After the fitting we chatted. Jessie has two young children, and I convinced her that she has to bring them to Children’s Fairyland.

Then, on the same day, I ventured into downtown San Francisco, where Victor Tung Couture is located. KQED has described Victor as “San Francisco’s Own Haute Couture Master.” (“Haute couture” – high fashion – is one of those labels, like “Petite Sophisticate,” that I thought would never apply to me. I was about to be proven wrong.)

Victor Tung (center) with pieces from his collection.

Victor’s creative designs are literally unique: There were more than 200 one-of-a-kind pieces on display at his store, made from fabric he’d hand-dyed or hand-drawn. I read about one of Victor’s dresses, described as the designer’s masterpiece: It had been constructed from the cocoons of silkworms, and it took him more than four months to complete. For me, however, Victor chose a vibrant blue jacket that I’d be wearing with black leggings and heels.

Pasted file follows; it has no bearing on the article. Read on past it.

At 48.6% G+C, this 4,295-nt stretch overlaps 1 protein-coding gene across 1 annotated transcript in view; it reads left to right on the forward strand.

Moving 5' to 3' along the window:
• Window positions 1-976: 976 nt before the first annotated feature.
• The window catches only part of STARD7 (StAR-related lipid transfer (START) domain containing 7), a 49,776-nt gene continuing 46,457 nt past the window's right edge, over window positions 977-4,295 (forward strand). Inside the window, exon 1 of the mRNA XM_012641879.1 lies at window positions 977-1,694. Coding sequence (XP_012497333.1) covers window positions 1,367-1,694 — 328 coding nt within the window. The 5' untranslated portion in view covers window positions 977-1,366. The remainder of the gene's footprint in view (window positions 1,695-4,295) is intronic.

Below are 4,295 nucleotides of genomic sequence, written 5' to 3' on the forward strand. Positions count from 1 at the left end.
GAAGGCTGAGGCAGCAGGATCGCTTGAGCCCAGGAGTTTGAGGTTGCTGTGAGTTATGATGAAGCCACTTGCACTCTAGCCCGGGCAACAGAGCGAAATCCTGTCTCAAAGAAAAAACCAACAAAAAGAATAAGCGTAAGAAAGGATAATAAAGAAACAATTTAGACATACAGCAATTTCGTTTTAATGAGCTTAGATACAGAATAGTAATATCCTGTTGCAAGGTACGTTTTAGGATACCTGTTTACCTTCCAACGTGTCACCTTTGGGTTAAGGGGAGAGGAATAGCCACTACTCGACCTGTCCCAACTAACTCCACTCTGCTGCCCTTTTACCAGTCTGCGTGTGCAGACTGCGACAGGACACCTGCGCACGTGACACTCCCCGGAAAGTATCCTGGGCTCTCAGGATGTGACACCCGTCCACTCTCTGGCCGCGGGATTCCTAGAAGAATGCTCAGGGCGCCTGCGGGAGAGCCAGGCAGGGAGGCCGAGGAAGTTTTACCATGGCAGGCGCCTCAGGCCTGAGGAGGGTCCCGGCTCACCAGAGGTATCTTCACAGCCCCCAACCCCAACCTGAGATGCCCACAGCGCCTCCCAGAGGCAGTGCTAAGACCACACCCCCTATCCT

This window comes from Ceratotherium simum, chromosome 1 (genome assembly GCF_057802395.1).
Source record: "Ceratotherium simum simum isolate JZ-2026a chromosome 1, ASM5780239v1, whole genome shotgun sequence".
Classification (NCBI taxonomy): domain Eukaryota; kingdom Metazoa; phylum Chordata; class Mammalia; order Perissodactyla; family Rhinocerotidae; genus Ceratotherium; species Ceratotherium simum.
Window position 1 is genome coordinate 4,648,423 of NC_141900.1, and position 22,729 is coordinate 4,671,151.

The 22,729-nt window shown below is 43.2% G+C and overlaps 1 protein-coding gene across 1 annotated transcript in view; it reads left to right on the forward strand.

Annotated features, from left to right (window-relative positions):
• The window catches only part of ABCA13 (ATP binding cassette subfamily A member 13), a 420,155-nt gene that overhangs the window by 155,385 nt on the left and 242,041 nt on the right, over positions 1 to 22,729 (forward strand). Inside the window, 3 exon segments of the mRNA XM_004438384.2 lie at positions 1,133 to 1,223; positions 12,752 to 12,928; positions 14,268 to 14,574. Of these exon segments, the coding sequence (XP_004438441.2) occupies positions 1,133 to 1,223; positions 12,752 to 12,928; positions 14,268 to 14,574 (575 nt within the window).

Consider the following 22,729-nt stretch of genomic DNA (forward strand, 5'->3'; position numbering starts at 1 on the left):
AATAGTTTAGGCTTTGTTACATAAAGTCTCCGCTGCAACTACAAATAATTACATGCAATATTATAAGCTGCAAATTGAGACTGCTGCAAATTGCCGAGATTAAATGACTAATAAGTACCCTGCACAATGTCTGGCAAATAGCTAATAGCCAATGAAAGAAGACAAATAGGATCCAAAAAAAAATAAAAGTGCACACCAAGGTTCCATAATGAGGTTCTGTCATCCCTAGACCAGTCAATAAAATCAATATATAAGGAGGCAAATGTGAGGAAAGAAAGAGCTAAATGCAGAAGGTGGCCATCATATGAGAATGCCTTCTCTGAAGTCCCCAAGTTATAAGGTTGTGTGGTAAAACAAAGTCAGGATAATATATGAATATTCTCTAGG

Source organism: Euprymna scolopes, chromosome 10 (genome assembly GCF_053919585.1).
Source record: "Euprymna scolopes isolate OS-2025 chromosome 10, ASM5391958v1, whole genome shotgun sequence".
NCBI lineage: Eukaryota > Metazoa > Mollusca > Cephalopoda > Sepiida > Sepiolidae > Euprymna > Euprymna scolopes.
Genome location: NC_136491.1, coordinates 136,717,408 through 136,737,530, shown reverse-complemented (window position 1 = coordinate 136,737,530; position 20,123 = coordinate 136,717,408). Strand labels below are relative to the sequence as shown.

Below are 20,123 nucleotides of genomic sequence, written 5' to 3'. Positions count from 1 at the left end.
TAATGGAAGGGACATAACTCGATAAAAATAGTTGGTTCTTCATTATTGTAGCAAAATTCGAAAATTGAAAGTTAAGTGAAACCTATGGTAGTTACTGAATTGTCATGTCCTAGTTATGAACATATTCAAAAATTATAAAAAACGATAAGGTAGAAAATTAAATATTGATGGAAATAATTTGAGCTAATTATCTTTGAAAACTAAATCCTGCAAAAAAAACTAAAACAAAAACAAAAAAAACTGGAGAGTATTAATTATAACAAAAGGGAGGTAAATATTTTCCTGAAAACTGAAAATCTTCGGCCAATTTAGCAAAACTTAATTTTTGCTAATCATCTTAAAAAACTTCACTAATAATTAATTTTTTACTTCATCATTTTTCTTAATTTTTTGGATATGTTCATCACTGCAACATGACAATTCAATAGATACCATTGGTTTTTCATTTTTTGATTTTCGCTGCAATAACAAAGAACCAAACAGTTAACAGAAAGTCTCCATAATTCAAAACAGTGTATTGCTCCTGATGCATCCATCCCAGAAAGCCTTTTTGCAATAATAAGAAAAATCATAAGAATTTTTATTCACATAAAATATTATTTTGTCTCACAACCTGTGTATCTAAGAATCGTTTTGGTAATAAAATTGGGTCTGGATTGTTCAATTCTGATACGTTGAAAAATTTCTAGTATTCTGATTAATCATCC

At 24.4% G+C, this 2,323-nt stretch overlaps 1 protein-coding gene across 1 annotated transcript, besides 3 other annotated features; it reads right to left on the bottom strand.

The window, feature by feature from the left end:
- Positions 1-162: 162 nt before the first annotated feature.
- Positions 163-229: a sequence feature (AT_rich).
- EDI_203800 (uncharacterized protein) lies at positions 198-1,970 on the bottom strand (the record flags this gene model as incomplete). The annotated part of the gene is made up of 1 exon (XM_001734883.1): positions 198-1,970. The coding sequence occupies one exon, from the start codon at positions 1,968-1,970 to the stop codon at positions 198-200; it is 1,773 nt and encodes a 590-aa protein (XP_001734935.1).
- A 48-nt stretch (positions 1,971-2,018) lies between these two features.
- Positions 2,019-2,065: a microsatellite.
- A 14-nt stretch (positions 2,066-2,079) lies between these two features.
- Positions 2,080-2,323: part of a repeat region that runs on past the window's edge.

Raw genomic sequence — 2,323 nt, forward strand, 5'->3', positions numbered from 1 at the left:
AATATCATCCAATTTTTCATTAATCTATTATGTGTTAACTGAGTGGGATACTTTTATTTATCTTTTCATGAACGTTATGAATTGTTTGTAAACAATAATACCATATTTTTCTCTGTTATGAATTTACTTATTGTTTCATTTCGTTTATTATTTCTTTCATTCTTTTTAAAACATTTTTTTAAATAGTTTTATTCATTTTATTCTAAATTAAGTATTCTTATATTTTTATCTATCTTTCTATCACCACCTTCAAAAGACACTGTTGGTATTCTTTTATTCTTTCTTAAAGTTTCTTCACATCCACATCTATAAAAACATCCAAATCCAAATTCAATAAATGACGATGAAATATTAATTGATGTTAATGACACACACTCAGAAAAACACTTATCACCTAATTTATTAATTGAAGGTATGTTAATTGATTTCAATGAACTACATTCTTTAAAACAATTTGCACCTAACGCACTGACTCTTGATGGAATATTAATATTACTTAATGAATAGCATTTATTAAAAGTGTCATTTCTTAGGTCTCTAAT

At least I wouldn’t be alone on the runway. Other models included Oakland City councilmember Abel Guillen and my very own husband/mover/shaker David Stein.

C.J. Hirschfield and Abel Guillen practicing their duck faces before making their runway debuts.

I was a little nervous about modeling for the Family Bridges Gala, which honored Suzan Bateson and the work of the Alameda County Community Food Bank and Andrea Ho, super volunteer and regional vice president of Cathay Bank. But then I reflected on the evening’s theme: “Yes, We Can!”

And yes, I thought: I will.